Warning issued after 5ft lizards rain down as extreme cold batters the US

America has got so cold that giant lizards are freezing solid and falling out of trees.

Bizarre warning signs are in place, urging people to be careful to avoid falling five-foot iguanas who are struggling in the extreme cold hitting the country.

The cold-blooded tree-dwelling creatures are freezing in their sleep before plunging to the ground.

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Sea turtles are also freezing and being washed ashore from the record breaking blizzard hell.

Jonathan Losos, an evolutionary biologist at Washington University, said: "Some other lizards are also known to fall out of trees as iguanas do, but they don’t get the publicity that a 5ft lizard does."

Experts said the creatures’ joints become stiff in the conditions which can cause them to lose their grip on branches.

Iguanas cannot generate their own body heat and must get it from their environment to stay warm.

Martha Muñoz, an evolutionary biologist at Yale University in the US, said: "You change the environment, and the organisms that are going to feel it first and hardest are the ectotherms [coldblooded animals ] because their entire fitness is thermally dependent."

Wildlife officials have been busy in recent weeks rescuing reptiles and probing the impact of the extreme cold.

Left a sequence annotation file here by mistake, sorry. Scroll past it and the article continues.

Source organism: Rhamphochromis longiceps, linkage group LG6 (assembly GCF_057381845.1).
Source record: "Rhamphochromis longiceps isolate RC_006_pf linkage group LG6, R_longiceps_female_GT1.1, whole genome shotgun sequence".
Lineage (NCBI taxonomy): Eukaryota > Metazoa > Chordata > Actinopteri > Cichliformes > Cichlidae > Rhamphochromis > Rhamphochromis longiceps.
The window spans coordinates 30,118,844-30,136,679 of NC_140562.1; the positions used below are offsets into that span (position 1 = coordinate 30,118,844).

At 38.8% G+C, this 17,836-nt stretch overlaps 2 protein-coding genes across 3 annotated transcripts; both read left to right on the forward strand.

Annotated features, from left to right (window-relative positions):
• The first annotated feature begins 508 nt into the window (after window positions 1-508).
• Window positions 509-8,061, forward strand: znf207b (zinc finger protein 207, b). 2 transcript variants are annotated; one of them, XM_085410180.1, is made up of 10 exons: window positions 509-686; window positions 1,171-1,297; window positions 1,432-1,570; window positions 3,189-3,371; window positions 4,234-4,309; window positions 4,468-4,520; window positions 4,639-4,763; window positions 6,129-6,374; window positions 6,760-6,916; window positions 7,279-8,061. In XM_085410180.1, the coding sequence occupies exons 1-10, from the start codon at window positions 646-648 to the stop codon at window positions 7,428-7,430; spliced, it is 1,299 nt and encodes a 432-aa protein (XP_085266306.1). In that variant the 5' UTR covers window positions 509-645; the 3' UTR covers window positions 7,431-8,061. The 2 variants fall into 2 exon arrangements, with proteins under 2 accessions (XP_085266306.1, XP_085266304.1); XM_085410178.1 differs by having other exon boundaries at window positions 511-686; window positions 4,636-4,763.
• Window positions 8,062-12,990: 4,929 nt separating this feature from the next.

But some researchers believe the iguanas are adapting to colder temperatures – so fewer are plunging from trees than before.

Ron Magill, from Miami Zoo, said: "With each year when we get a cold streak, I see less and less of those iguanas falling out of trees and being cold-stunned … and it’s not because there are less and less iguanas.

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"It’s just indicative that these animals are, in fact, adapting. Less and less of them are succumbing to this type of temperature differential."

At least 50 people have died linked to the severe storm that continues to batter the US and Canada.

Forecasters said temperatures in Canada are set to plunge to -43C overnight, bringing the risk of frostbite in just minutes.

Meanwhile, sea turtles have not been able to adapt as well to the cold snap.

Wendy Knight, executive director of rescue group Sea Turtle, said the situation is "unprecedented" and she fears hundreds of them may have suffered "cold stun", which paralyses them and prevents them from eating.

She said: "A cold stun like this could have the potential to wipe out decades of hard work, and we’re going through it with no power and a unique, more catastrophic challenge to our efforts."

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